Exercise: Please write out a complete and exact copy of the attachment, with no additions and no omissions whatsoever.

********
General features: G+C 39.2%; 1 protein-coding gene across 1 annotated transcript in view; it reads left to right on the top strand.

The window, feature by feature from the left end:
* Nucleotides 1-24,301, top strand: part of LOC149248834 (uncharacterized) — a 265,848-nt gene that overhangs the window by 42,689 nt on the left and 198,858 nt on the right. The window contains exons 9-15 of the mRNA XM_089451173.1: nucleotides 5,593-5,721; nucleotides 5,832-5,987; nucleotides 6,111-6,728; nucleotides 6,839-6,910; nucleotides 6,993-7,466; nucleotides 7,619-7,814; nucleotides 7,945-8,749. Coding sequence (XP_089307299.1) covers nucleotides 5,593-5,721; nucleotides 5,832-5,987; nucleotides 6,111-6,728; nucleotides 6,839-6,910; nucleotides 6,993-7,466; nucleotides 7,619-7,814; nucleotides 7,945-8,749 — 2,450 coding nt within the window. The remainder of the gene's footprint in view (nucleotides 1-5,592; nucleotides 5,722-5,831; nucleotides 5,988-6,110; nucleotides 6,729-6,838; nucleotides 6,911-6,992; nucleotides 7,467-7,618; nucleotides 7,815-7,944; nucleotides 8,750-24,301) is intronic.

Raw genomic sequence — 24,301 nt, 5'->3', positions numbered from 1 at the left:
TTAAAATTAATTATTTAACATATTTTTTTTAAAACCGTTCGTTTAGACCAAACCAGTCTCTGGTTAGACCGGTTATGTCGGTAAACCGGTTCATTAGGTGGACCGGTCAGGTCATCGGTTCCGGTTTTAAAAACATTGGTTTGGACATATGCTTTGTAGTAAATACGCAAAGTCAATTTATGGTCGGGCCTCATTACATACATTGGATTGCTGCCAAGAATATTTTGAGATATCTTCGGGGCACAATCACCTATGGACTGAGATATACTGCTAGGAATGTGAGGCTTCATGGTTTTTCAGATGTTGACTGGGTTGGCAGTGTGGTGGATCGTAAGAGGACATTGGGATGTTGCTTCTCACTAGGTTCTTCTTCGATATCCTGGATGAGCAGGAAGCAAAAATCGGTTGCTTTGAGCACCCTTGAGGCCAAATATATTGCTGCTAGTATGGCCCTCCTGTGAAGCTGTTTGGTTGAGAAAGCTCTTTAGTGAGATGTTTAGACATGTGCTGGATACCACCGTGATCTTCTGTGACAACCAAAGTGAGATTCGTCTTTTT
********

General features: G+C 39.2%; 1 protein-coding gene across 1 annotated transcript in view; it reads left to right on the top strand.

The window, feature by feature from the left end:
* Nucleotides 1-24,301, top strand: part of LOC149248834 (uncharacterized) — a 265,848-nt gene that overhangs the window by 42,689 nt on the left and 198,858 nt on the right. The window contains exons 9-15 of the mRNA XM_089451173.1: nucleotides 5,593-5,721; nucleotides 5,832-5,987; nucleotides 6,111-6,728; nucleotides 6,839-6,910; nucleotides 6,993-7,466; nucleotides 7,619-7,814; nucleotides 7,945-8,749. Coding sequence (XP_089307299.1) covers nucleotides 5,593-5,721; nucleotides 5,832-5,987; nucleotides 6,111-6,728; nucleotides 6,839-6,910; nucleotides 6,993-7,466; nucleotides 7,619-7,814; nucleotides 7,945-8,749 — 2,450 coding nt within the window. The remainder of the gene's footprint in view (nucleotides 1-5,592; nucleotides 5,722-5,831; nucleotides 5,988-6,110; nucleotides 6,729-6,838; nucleotides 6,911-6,992; nucleotides 7,467-7,618; nucleotides 7,815-7,944; nucleotides 8,750-24,301) is intronic.

Raw genomic sequence — 24,301 nt, 5'->3', positions numbered from 1 at the left:
TTAAAATTAATTATTTAACATATTTTTTTTAAAACCGTTCGTTTAGACCAAACCAGTCTCTGGTTAGACCGGTTATGTCGGTAAACCGGTTCATTAGGTGGACCGGTCAGGTCATCGGTTCCGGTTTTAAAAACATTGGTTTGGACATATGCTTTGTAGTAAATACGCAAAGTCAATTTATGGTCGGGCCTCATTACATACATTGGATTGCTGCCAAGAATATTTTGAGATATCTTCGGGGCACAATCACCTATGGACTGAGATATACTGCTAGGAATGTGAGGCTTCATGGTTTTTCAGATGTTGACTGGGTTGGCAGTGTGGTGGATCGTAAGAGGACATTGGGATGTTGCTTCTCACTAGGTTCTTCTTCGATATCCTGGATGAGCAGGAAGCAAAAATCGGTTGCTTTGAGCACCCTTGAGGCCAAATATATTGCTGCTAGTATGGCCCTCCTGTGAAGCTGTTTGGTTGAGAAAGCTCTTTAGTGAGATGTTTAGACATGTGCTGGATACCACCGTGATCTTCTGTGACAACCAAAGTGAGATTCGTCTTTTT